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Jurrjens’ next start pushed back until Saturday, Escobar out of lineup

Jair Jurrjens’s next start will be pushed back to next Saturday at Philadelphia so he can rest his sore left hamstring. The off day Monday will allow the Braves to skip his turn in the rotation and keep everyone else on regular rest.

Jurrjens had to leave Thursday’s start in St. Louis after only one inning because of a sore left hamstring. He thought he could pitch through it but came out after he admitted it was changing his delivery to compensate for the pain. He gave up a three-run home run to David Freese.

“I want to go out there being at least 90 percent,” said Jurrjens, who has also battled shoulder soreness since before spring training. “Every start I have something bugging me. Maybe this will be a good chance to get all the stuff that has been bugging me to at least 90 percent and at least be myself again.”

Jurrjens was examined by the team doctor on Friday afternoon.

“They said it was improving,” Jurrjens said. “It just feels stiff. Rapid movement is the only time I …

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Braves back at The Ted, trying to stop the madness

(Staff writer Carroll Rogers is filling in for David O’Brien today.)

At this point, something, anything’s got to change to shake the Braves out of this nightmare funk. Waking up in their own beds this morning? Coming home to face the Astros, the last-place team in the Central? Connector paving projects to change their routes home?

Hey, whatever it takes to mix it up.

We already know about the worst road trip (0-7) the Braves just completed since the 1949 Boston Braves. Unreal.

That leaves the Braves in position tonight, in the start of a quick three-game home stand – to match their longest losing streak since dropping 10 in a row in June of 2006. (They lost 83 games that year and finished 18 games out of first place.)

I looked up that losing streak and I knew there would be something weird about it. Guess who the Braves were playing when it started on June 11? The Houston Astros. Guess who the winning pitcher was that night for the Astros? Wandy Rodriguez.

Rodriguez was …

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Braves’ 0-7 trip is worst since 1949

61 – years since the Braves had a trip as bad as the one that ended Thursday.

This 0-7 trip against the Mets and Cardinals marked the first time the Braves went winless in a trip of at least seven games  since September 1949, when the Boston Braves went 0-8 at Philadelphia and Brooklyn. (It’s never a good sign when your team’s dubious feat is the worst since the franchise played an opponent in Brooklyn.)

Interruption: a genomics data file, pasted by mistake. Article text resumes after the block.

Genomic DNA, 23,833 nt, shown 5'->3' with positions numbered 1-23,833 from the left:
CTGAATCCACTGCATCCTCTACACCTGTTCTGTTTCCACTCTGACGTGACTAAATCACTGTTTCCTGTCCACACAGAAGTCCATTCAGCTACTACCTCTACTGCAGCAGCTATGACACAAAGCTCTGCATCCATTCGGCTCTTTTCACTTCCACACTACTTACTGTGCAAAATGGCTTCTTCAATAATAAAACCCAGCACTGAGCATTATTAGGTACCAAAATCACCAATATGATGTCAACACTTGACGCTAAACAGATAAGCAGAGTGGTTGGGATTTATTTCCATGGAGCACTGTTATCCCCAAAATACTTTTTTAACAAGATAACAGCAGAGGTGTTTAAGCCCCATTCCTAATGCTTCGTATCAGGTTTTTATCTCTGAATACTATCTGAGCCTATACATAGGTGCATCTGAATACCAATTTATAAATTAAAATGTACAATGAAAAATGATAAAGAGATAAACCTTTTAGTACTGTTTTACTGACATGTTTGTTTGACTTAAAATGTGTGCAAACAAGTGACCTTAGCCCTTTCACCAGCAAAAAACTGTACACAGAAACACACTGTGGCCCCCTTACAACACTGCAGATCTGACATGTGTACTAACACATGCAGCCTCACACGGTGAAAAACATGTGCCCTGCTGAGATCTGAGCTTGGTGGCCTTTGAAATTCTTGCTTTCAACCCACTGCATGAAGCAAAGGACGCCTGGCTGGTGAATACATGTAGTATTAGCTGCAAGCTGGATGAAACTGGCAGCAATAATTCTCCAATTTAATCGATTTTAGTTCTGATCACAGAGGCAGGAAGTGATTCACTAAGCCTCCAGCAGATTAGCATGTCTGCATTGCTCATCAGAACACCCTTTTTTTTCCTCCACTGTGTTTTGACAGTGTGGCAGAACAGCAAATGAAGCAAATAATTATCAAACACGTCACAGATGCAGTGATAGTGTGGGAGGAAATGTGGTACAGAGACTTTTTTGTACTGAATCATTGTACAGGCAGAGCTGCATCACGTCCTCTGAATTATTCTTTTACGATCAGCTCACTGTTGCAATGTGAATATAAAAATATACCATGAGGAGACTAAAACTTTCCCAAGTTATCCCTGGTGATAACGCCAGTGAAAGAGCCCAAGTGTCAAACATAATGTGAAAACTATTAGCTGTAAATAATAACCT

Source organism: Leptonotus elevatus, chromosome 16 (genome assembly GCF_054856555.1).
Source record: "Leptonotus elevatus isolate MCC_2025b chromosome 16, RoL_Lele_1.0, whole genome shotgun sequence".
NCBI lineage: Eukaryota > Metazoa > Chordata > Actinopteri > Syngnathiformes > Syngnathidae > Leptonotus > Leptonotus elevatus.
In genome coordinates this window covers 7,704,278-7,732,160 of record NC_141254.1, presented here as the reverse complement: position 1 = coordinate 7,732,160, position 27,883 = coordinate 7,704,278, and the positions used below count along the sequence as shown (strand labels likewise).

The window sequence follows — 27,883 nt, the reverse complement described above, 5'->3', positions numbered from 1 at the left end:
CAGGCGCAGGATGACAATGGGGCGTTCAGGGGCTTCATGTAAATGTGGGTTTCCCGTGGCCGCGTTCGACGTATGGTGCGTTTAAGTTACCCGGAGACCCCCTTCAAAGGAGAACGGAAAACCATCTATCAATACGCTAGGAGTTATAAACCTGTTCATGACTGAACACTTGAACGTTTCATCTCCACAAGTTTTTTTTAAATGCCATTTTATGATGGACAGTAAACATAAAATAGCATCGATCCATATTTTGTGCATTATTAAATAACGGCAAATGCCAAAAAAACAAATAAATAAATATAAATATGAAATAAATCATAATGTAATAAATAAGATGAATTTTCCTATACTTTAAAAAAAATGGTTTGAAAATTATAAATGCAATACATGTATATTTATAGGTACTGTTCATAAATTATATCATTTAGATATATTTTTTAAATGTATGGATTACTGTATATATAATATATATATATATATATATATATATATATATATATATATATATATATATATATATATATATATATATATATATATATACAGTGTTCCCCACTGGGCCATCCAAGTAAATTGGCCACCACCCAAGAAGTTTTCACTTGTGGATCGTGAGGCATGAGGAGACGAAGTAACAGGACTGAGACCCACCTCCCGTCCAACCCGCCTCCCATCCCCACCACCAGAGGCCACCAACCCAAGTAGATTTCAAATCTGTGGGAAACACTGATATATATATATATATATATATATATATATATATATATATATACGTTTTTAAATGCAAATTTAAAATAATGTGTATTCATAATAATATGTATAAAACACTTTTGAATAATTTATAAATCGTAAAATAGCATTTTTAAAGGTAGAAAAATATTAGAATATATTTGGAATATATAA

Before Thursday, the last Braves team to go winless on a trip of at least six games was the 1980 team that went 0-6 on a season-opening trip to Cincinnati and Houston.

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Wainwright beats Braves, praises Cox

St. Louis – After former Braves prospect Adam Wainwright pitched six strong innings for the Cardinals to remain unbeaten (5-0) against Atlanta, the big right-hander from Brunswick was asked about Cox’s last scheduled visit to Busch Stadium.

“I made sure I was out there when he got his award,” Wainwright said of a presentation before Wednesday’s game, when Cardinals manager Tony La Russa presented Cox with a large, autographed photo of Stan Musial, one of Cox’s favorite players as a kid.

Wainwright, 28, was a Braves first-round draft pick in 2000 and was shipped to the Cardinals, with pitchers Jason Marquis and Ray King, in the December 2003 trade for J.D. Drew and Eli Marrero.

“I never got to play for [Cox] in the regular season but I played for him in spring training and I know he’s a class act and future hall of famer,” Wainwright said. “I watched him every night at 7:35 on TBS growing up.”

Wainwright is 5-0 with a 2.00 ERA in eight games (five starts) against the Braves, …

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Heyward snaps two homerless streaks

St. Louis -- Jason Heyward’s seventh-inning homer Thursday off lefty Dennys Reyes snapped a pair of homerless streaks, one by Braves hitters and the other by Cardinals pitchers.

Heyward’s team-high fifth homer was the first for the Braves during their nine-game losing streak, and the first of the season against a Cardinals pitcher at Busch Stadium.

St. Louis pitchers worked 98 home innings before giving up a long ball, the first team to go that long without giving up a homer at home since the 1972 Chicago White Sox, who also allowed their first in their 99th inning.

Heyward had been 1-for-20 with eight strikeouts and no RBI in his past eight games before going 2-for-4 on Thursday. Though he’s only 5-for-24 (.208) against lefties, two of the hits were home runs.

After Heyward struck out on a called third strike with the bases loaded in Tuesday’s loss against the Cardinals, manager Bobby Cox said the prized rookie needed to stop taking so many pitches and be a little more …